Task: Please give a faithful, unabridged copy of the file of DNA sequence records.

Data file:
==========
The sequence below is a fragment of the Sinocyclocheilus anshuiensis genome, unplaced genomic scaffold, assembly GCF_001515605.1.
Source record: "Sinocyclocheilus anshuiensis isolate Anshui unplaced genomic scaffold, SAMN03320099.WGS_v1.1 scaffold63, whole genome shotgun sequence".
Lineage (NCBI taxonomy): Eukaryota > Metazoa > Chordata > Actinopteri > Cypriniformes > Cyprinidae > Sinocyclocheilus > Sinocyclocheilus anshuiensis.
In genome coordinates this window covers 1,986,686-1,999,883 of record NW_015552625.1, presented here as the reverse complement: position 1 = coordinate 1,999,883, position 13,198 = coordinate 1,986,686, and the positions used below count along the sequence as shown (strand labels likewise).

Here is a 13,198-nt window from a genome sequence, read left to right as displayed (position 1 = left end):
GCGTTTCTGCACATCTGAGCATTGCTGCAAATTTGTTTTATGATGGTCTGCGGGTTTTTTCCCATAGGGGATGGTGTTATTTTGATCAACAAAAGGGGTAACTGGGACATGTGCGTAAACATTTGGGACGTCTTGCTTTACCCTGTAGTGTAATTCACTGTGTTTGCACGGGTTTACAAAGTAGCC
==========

The sequence below is a fragment of the Sinocyclocheilus anshuiensis genome, unplaced genomic scaffold, assembly GCF_001515605.1.
Source record: "Sinocyclocheilus anshuiensis isolate Anshui unplaced genomic scaffold, SAMN03320099.WGS_v1.1 scaffold63, whole genome shotgun sequence".
Lineage (NCBI taxonomy): Eukaryota > Metazoa > Chordata > Actinopteri > Cypriniformes > Cyprinidae > Sinocyclocheilus > Sinocyclocheilus anshuiensis.
In genome coordinates this window covers 1,986,686-1,999,883 of record NW_015552625.1, presented here as the reverse complement: position 1 = coordinate 1,999,883, position 13,198 = coordinate 1,986,686, and the positions used below count along the sequence as shown (strand labels likewise).

Here is a 13,198-nt window from a genome sequence, read left to right as displayed (position 1 = left end):
GCGTTTCTGCACATCTGAGCATTGCTGCAAATTTGTTTTATGATGGTCTGCGGGTTTTTTCCCATAGGGGATGGTGTTATTTTGATCAACAAAAGGGGTAACTGGGACATGTGCGTAAACATTTGGGACGTCTTGCTTTACCCTGTAGTGTAATTCACTGTGTTTGCACGGGTTTACAAAGTAGCC